Pile Foundation Functions


When the soil beneath the level at which a footing or raft would normally be established is too weak or too compressible to provide adequate support, the loads are transferred to more suitable material at a greater depth by means of piles or piers. The distinction between the two is somewhat arbitrary.

Piles

Piles are the structural members of small cross-sectional area compared to their length, and are usually instated by a driver consisting of a hammer or a vibrator. They are often grouped into clusters or rows, each containing enough piles to support the load delivered by a single column or wall.

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Important Factors To Consider During Pile Design

A lightly loaded column may, in some instances, require only a single pile. However, since under field conditions the actual position of a pile may be  as much as several inches from its planned location, an eccentric loading can hardly be avoided. Consequently, the heads of single piles are usually braced in two directions by grade beams. If only two piles are needed, their heads may be connected by a concrete cap braced by grade means in only one direction, perpendicular to the line joining the two piles Fig.1(b). Clusters containing three or more piles are provided with reinforced concrete caps, as shown in Fig.1(c), and are considered stable without support by grade beams.

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Vertical piles may also be used to resist lateral loads as for example, beneath a tall chimney subject to wind. Compared to their axial capacity, the lateral capacity is usually small. Where large lateral loads are to be used (Fig.1d.) Batters of 4 horizontal : 12 vertical represent about the greatest inclination that can be achieved with ordinary driving equipment. Economy usually favors smaller inclinations even if more piles have to be battered.

Functions of Pile Foundation

Piles are used if the bearing capacity of soil at shallow depth is not enough to withstand the structural load. So the piles are driven  to transfer the loads from the structure to the high bearing capacity soil/rock stratum. The main functions of using pile foundations are listed below in short.

  • To transfer the load from the structure to the foundation at a greater depth where the \bearing capacity of soil is efficient to withhold the structure loads.
  • Pile controls the soil settlement which can be accompanied by surface foundations.
  • Piles are used to increase the safety factor for high loaded structures.
  • Piles enable the scope of construction in very low bearing capacity soils

Note : Article Courtesy : http://civilengineersforum.com/function-of-pile-foundation/

IMPACT OF SEDIMENT MANAGEMENT ON RESERVOIR LIFE


As shown in Figure, the Initial Reservoir Storage is the sum of Future Storage Requirements, Active Storage, and Dead Storage. The line designated as Today is the point at which sediment mitigation is implemented.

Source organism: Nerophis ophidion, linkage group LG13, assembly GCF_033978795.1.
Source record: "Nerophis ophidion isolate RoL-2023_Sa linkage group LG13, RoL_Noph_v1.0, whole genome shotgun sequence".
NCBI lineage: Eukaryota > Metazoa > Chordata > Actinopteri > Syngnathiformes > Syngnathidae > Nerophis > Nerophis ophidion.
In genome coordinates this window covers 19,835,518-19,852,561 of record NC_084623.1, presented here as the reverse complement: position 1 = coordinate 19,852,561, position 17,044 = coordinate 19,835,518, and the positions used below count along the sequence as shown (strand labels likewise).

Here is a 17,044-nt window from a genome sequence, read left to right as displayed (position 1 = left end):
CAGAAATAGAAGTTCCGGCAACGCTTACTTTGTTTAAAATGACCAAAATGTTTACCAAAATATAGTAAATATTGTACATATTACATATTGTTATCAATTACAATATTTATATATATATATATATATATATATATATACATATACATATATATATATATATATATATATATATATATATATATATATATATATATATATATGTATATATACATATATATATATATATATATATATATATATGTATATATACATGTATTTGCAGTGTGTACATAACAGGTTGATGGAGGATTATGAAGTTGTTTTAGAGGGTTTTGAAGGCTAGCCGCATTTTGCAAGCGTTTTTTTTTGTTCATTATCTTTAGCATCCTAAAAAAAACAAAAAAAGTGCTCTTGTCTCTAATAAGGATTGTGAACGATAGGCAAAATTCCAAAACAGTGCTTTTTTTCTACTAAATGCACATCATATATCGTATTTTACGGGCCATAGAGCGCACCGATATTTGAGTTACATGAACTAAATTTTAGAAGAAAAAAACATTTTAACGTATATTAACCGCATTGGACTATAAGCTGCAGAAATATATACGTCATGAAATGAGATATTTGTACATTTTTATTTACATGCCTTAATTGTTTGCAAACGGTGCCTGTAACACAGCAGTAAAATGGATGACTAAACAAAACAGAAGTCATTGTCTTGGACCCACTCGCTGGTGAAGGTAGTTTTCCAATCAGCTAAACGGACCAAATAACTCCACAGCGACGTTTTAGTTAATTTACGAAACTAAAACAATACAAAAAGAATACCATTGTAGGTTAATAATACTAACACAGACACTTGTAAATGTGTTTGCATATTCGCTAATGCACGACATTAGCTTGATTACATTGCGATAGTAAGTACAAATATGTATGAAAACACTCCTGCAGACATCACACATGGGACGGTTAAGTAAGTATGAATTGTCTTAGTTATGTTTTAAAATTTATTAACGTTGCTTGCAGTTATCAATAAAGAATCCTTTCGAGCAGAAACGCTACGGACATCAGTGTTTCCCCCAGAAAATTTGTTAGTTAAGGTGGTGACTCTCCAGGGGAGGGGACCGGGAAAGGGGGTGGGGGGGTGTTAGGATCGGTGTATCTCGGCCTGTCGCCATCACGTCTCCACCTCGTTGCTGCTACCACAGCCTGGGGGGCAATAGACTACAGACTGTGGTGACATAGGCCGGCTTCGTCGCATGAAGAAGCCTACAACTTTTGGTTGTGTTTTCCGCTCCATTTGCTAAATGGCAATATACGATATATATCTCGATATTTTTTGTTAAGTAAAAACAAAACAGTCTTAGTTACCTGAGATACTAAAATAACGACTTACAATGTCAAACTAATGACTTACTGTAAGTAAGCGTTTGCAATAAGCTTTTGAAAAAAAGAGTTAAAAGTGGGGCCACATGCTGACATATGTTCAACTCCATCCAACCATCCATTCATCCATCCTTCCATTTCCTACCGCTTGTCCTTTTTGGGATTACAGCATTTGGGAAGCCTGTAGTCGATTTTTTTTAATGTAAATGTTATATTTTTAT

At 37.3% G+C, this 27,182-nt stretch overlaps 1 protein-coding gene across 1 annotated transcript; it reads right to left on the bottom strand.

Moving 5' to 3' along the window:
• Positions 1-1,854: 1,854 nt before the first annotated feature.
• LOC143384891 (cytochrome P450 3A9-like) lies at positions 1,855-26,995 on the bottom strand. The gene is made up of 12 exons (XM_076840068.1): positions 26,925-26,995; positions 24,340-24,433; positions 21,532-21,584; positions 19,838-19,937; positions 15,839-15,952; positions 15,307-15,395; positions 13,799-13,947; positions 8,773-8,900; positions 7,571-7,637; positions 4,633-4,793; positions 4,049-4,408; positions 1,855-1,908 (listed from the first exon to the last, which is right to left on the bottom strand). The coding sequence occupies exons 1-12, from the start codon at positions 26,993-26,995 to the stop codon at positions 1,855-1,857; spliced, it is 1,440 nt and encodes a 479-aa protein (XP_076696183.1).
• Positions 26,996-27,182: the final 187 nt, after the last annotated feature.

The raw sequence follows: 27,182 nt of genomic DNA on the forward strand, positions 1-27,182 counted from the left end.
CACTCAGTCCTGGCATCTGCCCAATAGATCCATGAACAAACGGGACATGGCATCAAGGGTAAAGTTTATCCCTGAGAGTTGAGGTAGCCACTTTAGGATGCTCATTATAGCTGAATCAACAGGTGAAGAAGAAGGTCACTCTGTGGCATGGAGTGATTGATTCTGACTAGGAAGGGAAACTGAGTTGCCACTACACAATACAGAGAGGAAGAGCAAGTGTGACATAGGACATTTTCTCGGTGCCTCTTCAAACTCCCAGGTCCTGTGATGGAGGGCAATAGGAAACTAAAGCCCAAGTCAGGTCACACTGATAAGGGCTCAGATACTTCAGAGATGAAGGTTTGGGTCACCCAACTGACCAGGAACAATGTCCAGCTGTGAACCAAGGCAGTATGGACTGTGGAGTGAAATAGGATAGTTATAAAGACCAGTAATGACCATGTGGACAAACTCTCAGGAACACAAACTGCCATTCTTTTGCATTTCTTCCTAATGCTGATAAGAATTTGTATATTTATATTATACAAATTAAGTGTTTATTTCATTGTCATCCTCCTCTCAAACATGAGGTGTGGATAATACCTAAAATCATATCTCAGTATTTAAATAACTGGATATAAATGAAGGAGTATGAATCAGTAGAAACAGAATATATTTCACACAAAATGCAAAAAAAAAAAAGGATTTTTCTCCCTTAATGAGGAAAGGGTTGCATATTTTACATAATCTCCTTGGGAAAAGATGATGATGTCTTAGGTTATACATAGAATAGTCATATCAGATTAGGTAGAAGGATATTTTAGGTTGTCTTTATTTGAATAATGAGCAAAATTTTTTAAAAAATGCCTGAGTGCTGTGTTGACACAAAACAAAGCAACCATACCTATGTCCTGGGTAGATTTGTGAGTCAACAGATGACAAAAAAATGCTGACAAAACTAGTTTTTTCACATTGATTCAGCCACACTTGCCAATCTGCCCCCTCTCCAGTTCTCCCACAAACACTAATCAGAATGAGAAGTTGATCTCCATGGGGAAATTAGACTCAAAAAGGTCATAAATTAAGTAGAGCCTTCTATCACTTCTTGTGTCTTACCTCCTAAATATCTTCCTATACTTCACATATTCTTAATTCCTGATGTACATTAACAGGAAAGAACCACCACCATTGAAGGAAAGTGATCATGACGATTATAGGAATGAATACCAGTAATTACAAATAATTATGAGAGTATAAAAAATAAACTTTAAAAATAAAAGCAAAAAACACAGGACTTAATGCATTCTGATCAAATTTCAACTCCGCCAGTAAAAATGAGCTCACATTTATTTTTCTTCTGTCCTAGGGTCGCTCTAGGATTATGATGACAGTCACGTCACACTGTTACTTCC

Impact Of Sediment Management On Reservoir Life

The Reservoir Capacity line indicates the steady decline of the reservoir’s storage capacity as sediment accumulates over time. This storage loss begins the moment water is stored. The rate of capacity decline (slope of the line) depends on local conditions. In reality, the decline of reservoir capacity is an irregular process with the greatest sediment accumulation taking place during annual spring runoff and during rainfall events. Both of these change over the years too. The rate of capacity decline is estimated as a straight line from the time the reservoir is built until today, and projected into the future.

The Required Storage Capacity line indicates the minimum storage necessary for the water system, of which the reservoir is a part, to function. Notice the intersection of the Reservoir Capacity line and the Required Storage Capacity line. This is the time when the reservoir capacity can no longer meet the requirements for which the reservoir was built. This occurs long before the reservoir is completely filled with sediment.

As time passes beyond this point, reservoir uses can become more and more restricted. The restrictions can pass unnoticed due to the normal variations in the water supply and reservoir usage. With sufficient data, this point can be estimated to plan for the future and help determine the urgency for sediment mitigation actions. This typically varies from when 15 to 40 percent of the reservoir storage is lost.

Case 1 – shows the reservoir capacity over time if no action is taken and sediment is allowed to accumulate with no mitigation.

Case 2 – shows the reservoir capacity if one, or more, sediment mitigation strategies are implemented, resulting in a slower rate of sediment accumulation in the reservoir. Notice the resulting extension of the reservoir’s useful life.

Case 3 – shows the reservoir capacity after removing a certain volume of sediment from the reservoirand simultaneously enacting one, or more, sediment mitigation strategies that results in slowing the rate of sediment accumulation. Notice the greater extension of the reservoir’s useful life than Case 2.

Case 4 – shows the reservoir capacity after enacting one, or more, sediment mitigation strategies that result in stopping sediment accumulation in the reservoir completely. Depending on local conditions, this may or may not be possible. When it is possible, the Reservoir Capacity and Required Storage Capacity lines never intersect and the reservoir’s useful life is potentially extended indefinitely. One scenario to achieve this is a combination of bypassing sediment during spring runoff and hydrosuction removal of previously accumulated sediment. Hydrosuction or another single method alone could also accomplish this.